The sweatshirts would have helped their band-of-misfits image the day of the parade. At long last the Sox would look like a team.
But the sweatshirts were nowhere to be found as the players and their families got ready to man the Duckboats. Lucchino, the trigger-tempered smartest man in the room, was not happy.
Standing in the doorway of his office, looking out at the clubhouse filled with happy (some hungover) ballplayers, wives, and excited little kids, first-year Sox manager Terry Francona saw Lucchino engaged in an animated discussion with one of his favorite veteran clubhouse operatives. Francona went over to find out what was happening. As manager of this bombastic ball club, he was accustomed to extinguishing fires.
“What’s going on, guys?” he asked Lucchino and the clubbie.
The longtime, underpaid Sox employee explained that the sweatshirts had gone missing. It didn’t seem like a big deal to Francona or anybody else, but Lucchino was fuming. Francona overheard Lucchino muttering, “Can’t you guys do one thing right?”
Goddamn, Larry, we just won the fucking World Series,
Francona thought to himself.
That should be good enough. Who cares what we wear? We could go down the street naked and they’d still clap for us. It doesn’t matter. This is the greatest day of our lives.
If you go back and look at the pictures of that day, you’ll notice that Francona is not wearing a Red Sox ball cap. On the day that Boston’s Olde Towne Team celebrated its first World Series championship in more than eight decades, the manager of the local nine wore the cap of his college baseball team, the University of Arizona.
“It was my silent protest,” said Francona.
Epstein said with a chuckle, “I think we lost those sweatshirts on purpose. They wanted these official, marketing, licensed sweatshirts to be worn. They were going to sell them. They were hideous. They looked like ’80s Zubaz-type sweatshirts. They were this awful, faded blue. No one wanted to wear them, so I think we had the clubbies lose them.”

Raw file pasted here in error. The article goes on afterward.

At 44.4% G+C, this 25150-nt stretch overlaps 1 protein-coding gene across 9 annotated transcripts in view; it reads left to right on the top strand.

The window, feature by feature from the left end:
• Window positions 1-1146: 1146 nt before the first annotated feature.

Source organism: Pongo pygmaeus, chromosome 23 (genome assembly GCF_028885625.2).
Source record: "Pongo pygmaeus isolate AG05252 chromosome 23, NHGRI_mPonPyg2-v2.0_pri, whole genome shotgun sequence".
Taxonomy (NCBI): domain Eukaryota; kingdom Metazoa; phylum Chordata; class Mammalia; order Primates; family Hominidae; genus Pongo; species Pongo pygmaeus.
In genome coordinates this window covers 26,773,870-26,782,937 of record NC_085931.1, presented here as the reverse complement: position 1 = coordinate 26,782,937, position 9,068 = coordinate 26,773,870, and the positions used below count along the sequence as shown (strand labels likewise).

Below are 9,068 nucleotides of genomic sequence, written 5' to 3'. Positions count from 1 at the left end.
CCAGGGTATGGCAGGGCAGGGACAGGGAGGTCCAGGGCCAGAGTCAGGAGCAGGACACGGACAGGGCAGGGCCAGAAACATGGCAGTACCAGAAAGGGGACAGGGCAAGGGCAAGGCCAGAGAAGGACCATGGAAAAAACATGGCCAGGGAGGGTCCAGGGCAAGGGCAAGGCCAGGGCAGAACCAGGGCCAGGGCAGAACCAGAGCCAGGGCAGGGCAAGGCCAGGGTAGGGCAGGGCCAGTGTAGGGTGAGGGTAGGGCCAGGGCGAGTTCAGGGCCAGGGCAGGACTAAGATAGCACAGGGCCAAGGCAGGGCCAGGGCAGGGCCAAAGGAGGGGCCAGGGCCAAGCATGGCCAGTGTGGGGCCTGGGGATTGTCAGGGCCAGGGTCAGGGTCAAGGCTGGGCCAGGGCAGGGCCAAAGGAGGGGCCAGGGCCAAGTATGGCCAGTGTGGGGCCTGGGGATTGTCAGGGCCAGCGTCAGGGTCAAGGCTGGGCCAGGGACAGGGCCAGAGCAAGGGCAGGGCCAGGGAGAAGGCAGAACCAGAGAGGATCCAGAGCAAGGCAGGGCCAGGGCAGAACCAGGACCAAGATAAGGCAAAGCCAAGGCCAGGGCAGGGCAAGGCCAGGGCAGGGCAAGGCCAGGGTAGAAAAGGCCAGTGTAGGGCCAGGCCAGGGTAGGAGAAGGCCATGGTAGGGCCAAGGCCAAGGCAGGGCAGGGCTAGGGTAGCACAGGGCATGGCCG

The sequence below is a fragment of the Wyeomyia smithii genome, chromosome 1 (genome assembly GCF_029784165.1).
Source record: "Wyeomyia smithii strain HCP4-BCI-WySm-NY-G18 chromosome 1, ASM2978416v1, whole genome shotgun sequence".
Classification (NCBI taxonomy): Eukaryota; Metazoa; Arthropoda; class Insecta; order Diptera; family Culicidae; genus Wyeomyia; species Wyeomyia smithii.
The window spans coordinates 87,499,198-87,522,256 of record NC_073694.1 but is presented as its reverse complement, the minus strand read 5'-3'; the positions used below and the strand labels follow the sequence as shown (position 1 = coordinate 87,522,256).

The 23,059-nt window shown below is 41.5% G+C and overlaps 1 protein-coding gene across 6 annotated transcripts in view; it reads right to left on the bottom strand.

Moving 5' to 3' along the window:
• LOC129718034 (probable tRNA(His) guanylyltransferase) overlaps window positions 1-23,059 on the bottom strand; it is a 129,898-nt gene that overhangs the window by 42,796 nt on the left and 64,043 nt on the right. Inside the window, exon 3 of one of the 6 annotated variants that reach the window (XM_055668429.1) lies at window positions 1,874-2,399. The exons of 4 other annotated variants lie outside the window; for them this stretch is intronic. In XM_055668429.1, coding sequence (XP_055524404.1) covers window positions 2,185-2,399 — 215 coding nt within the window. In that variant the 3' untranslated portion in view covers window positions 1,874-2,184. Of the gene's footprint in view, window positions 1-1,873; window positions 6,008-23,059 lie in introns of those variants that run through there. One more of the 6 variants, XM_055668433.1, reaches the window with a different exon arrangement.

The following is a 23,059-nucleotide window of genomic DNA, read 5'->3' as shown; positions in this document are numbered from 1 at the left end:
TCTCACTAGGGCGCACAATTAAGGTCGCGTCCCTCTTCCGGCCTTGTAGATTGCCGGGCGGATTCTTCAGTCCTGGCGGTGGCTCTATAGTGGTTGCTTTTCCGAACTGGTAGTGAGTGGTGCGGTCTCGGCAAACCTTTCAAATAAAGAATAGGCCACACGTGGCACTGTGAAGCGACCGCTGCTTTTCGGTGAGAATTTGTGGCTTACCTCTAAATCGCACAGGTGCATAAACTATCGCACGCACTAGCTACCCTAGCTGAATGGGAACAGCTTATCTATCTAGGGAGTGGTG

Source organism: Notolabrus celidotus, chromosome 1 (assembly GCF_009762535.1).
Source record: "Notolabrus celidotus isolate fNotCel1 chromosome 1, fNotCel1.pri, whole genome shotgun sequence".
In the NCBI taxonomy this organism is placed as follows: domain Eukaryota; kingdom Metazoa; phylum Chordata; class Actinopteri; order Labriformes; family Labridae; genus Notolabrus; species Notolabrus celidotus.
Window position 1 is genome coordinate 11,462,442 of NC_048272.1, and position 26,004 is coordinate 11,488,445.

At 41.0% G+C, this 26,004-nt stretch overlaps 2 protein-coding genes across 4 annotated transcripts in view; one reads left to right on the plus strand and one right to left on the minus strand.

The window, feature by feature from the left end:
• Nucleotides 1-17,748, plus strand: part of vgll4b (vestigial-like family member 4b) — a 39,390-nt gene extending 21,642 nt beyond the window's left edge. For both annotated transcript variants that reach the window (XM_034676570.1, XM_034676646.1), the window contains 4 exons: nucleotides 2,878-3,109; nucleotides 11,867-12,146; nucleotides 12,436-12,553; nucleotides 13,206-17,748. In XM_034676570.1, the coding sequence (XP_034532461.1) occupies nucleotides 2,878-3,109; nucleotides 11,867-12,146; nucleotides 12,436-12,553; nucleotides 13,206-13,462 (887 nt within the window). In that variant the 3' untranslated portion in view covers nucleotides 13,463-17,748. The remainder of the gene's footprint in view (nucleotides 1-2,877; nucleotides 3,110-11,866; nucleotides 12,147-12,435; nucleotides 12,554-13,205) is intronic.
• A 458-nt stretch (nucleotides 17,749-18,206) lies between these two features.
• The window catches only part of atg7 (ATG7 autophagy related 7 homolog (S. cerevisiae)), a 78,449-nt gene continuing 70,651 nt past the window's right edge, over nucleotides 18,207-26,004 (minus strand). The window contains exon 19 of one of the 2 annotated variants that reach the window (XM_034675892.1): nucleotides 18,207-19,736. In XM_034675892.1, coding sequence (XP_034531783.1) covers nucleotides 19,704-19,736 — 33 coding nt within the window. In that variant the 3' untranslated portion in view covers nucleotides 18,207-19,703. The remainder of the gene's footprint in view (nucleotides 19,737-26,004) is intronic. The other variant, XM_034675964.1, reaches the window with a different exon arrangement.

Francona thought of Lucchino as something of a bully, but he knew the CEO was running on fumes—like everyone else—and was just blowing off steam. Still, the first-year manager wanted to make a point. Being a team wasn’t about wearing the uniform hoodies, cropping your hair in standard fashion, or tucking in your shirttails. It wasn’t about newly embossed sweatshirts that were already on sale in the team souvenir store. The ’04 Sox were a wacky rainbow of diverse personalities. But they were a team. They had their differences, but they also had each other’s backs. Francona knew he could count on guys like Kevin Millar, Gabe Kapler, Ellis Burks, Jason Varitek, and David Ortiz to keep things in line. The ragtag bunch cared about one another. It was the mark of every good team. Baseball is the most selfish of our team sports. It’s a sequence of one-on-one battles. You don’t need teammates to pass you the ball or protect you in the pocket. If you try to help yourself, you’re usually helping the team. But there’s a lot of human interaction and tolerance in a big league clubhouse, and the winners generally handle matters better than the losers. The special ball clubs are the ones that are able to get past the small stuff and push each other to succeed. The ’04 Red Sox were one of those teams. Francona’s managing style tapped into the genius of the Idiots.
He was the proverbial “players’ manager.” He didn’t bark orders, didn’t have a lot of rules, and never
buried his players in public. He took all the bullets. He swallowed hard when he saw things that violated his sense of baseball etiquette or decorum. He always looked at the big picture. If mercurial Manny stopped running out his ground balls or took himself out of the lineup with mysterious hamstring injuries, Francona would leave it up to Manny’s teammates to decide the best course of action.
“I always had my fingers crossed with Manny,” said the manager. “Sometimes, when it really got bad, I’d meet with Damon and ’Tek and David or Doug Mirabelli. All the veterans. I’d say, ‘I see what you guys are seeing. What do you want me to do? I can bench him or suspend him, and Theo will back me up. I want to know what you guys think is the best thing for us.’ And every time they’d come to the same conclusion. I think it was hardest for ’Tek, because he was so respectful of the game. But he did it. They’d always wind up telling me, ‘No, we’ll be a team. We’ll take his numbers.’ So that’s what we wound up doing.”
And Manny wound up being Most Valuable Player of the 2004 World Series. Of course.